The sayHello method is declared using the public keyword so that it's available to other classes that use the Greeter class. The void keyword indicates that this method doesn't provide any data back to the class that calls it, and sayHello simply provides the name of the method.


The body of this method consists of just one line of code that displays the “Hello, World!” message on the console.

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So what s the difference?

You might notice that the only line that actually does any real work in the HelloApp2 program is line 9 in the Greeter class (Listing 1-3), and this line happens to be identical to line 5 in the original HelloApp class (Listing 1-1). Other than the fact that the second version requires roughly twice as much code as the first version, what really is the difference between these two applications?

Simply put, the first version is procedural, and the second is object-oriented. In the first version of the program, the main method of the application class does all the work of the application by itself: It just says hello. The second version defines a class that knows how to say hello to the world, and then creates an object from that class and asks that object to say hello. The application itself doesn't know (or even care) exactly how the Greeter object says hello. It doesn't know exactly what the greeting will be, what language the greeting will be in, or even how the greeting will be displayed.

To illustrate this point, consider what would happen if you used the Greeter class shown in Listing 1-4 rather than the one shown in Listing 1-3. This version of the Greeter class uses a Java library class called JOptionPane to display a message in a dialog box rather than in a console window. (I won't bother explaining how this code works, but you can find out more about it in the next chapter.) If you were to run the HelloApp2 application using this version of the Greeter class, you'd get the dialog box shown in Figure 1-1.

image from book
Figure 1-1: The class in Listing 1-4 displays this dialog box.

Listing 1-4: Another Version of the Greeter Class

// This class creates a Greeter object
// that displays a hello message
// in a dialog box.

import javax. swing. JOptionPane; → 5
public class Greeter
 public void sayHello()
 JOptionPane.showMessageDialog(null, → 11
 "Hello, World!", "Greeter",

The important point to realize here is that the HelloApp2 class doesn't have to be changed to use this new version of the Greeter class. Instead, all you have to do is replace the old Greeter class with the new one, and the HelloApp2 class won't know the difference. That's one of the main benefits of object-oriented programming.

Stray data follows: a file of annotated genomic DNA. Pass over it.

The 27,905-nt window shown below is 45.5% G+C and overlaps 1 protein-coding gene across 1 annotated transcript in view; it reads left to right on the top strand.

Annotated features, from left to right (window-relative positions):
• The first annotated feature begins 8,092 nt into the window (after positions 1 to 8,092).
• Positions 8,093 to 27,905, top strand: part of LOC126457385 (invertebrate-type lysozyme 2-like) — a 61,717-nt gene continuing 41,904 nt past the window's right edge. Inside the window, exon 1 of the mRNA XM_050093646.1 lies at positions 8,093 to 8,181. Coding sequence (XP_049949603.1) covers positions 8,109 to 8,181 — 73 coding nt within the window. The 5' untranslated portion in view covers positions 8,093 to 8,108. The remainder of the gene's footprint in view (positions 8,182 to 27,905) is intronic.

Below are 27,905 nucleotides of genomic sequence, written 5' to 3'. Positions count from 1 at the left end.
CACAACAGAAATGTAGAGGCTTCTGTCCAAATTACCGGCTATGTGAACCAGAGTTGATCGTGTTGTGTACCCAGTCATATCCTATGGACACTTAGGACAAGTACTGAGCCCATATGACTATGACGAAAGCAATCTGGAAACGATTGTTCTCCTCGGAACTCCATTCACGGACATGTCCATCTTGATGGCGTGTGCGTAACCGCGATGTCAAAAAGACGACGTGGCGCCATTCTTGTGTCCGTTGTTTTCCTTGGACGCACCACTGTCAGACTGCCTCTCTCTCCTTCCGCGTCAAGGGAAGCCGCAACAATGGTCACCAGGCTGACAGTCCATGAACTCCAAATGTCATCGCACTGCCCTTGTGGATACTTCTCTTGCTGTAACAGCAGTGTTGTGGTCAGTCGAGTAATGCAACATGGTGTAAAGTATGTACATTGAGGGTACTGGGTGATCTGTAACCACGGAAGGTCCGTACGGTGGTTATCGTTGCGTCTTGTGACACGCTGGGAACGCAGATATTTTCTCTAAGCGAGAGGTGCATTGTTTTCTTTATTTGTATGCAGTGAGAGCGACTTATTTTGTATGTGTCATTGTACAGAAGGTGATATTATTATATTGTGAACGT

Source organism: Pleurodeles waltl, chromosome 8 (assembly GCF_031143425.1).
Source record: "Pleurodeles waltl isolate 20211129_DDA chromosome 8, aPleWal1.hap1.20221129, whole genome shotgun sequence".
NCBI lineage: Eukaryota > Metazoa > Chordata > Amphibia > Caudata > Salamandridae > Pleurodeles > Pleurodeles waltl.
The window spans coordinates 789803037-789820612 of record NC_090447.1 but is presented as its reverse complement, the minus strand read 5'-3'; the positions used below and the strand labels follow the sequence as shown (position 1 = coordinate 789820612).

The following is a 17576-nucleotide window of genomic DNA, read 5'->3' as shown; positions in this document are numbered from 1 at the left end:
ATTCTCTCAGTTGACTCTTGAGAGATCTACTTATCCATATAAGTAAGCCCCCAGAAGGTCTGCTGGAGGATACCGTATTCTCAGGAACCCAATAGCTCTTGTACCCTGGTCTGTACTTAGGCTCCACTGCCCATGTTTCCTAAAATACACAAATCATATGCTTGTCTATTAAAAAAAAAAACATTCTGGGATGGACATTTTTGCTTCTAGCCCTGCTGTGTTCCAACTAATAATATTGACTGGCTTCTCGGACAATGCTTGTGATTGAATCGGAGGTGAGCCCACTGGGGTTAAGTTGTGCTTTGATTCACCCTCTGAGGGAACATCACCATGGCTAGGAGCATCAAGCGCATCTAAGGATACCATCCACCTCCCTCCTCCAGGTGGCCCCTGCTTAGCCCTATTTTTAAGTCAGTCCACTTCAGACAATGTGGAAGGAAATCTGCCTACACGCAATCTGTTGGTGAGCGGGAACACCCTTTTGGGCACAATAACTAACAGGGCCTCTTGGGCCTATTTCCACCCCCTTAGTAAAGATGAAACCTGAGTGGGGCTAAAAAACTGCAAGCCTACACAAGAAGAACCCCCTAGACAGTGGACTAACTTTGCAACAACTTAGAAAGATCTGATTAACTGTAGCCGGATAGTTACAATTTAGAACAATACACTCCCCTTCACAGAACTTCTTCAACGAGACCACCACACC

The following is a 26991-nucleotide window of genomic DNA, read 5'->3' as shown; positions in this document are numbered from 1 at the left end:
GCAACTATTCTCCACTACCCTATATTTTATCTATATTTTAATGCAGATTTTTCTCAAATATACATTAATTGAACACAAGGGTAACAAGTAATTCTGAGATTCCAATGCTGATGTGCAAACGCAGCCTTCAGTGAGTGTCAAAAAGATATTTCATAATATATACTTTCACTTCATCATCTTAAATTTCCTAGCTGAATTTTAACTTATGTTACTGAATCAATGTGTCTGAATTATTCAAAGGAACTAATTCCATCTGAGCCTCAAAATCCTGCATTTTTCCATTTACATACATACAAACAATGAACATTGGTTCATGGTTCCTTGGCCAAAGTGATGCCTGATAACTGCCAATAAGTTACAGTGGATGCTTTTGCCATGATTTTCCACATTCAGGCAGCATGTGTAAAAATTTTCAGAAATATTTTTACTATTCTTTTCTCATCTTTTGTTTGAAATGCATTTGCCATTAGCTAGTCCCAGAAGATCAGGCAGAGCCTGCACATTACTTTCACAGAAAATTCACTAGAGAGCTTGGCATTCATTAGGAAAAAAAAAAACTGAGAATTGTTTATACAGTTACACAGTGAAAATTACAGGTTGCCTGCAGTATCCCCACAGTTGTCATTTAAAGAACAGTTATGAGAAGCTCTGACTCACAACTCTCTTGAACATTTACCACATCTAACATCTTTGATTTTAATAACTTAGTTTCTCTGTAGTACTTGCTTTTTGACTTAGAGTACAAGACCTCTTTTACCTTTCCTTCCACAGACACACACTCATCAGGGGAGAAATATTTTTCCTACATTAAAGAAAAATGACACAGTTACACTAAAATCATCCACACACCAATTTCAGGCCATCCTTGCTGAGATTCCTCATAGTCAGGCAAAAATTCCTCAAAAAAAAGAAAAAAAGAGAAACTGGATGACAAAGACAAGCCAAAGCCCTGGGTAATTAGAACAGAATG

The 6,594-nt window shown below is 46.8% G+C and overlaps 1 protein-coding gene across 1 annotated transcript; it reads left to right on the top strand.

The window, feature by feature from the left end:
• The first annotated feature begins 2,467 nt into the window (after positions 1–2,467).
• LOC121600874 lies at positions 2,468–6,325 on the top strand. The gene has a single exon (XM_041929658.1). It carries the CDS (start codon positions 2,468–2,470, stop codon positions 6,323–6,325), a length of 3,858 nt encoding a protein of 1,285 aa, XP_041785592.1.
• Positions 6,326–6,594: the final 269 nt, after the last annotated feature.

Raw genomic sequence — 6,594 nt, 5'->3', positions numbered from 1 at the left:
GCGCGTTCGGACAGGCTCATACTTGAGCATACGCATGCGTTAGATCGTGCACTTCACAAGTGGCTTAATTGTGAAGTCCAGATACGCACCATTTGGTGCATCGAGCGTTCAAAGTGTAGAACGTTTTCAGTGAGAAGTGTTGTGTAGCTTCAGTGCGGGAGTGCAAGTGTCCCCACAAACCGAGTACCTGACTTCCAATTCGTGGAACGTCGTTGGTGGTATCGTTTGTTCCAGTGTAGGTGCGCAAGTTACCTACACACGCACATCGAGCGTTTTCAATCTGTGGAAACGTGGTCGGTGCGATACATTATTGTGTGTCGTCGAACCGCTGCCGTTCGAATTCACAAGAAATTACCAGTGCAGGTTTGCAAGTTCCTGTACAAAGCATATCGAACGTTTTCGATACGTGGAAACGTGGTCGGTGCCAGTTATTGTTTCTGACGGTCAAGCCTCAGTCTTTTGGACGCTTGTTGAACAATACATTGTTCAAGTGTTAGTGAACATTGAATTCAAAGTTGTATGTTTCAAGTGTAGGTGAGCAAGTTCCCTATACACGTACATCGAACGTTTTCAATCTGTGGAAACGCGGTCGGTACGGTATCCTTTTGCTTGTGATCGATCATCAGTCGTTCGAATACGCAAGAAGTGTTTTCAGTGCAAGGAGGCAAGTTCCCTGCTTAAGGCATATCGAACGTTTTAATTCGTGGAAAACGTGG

Importing Java API Classes

You may have noticed that the Greeter class in Listing 1-4 includes this statement:

import javax.swing.JOptionPane;

The purpose of the import statement is to let the compiler know that the program is using a class that's defined by the Java API called JOptionPane.

Because the Java API contains literally thousands of classes, some form of organization is needed to make the classes easier to access. Java does this by grouping classes into manageable groups called packages. In the previous example, the package that contains the JOptionPane class is named javax.swing.

Strictly speaking, import statements are never required. But if you don't use import statements to import the API classes your program uses, you must fully qualify the names of the classes when you use them by listing the package name in front of the class name. So, if the class in Listing 1-4 didn't include the import statement in line 5, you'd have to code line 11 like this:

 "Hello, World!", "Greeter",

In other words, you'd have to specify javax.swing.JOptionPane instead of just JOptionPane whenever you referred to this class.


Here are some additional rules for working with import statements:

  • import statements must appear at the beginning of the class file, before any class declarations.
  • You can include as many import statements as are necessary to import all the classes used by your program.
  • You can import all the classes in a particular package by listing the package name followed by an asterisk wildcard, like this:

     import javax.swing.*;
  • Because many programs use the classes that are contained in the java.lang package, you don't have to import that package. Instead, those classes are automatically available to all programs. The System class is defined in the java.lang package. As a result, you don't have to provide an import statement to use this class.

Book I - Java Basics

Book II - Programming Basics

Book III - Object-Oriented Programming

Book IV - Strings, Arrays, and Collections

Book V - Programming Techniques

Book VI - Swing

Book VII - Web Programming

Book VIII - Files and Databases

Book IX - Fun and Games

Java All-In-One Desk Reference For Dummies
Java All-In-One Desk Reference For Dummies
ISBN: 0470124512
EAN: 2147483647
Year: 2004
Pages: 332 © 2008-2020.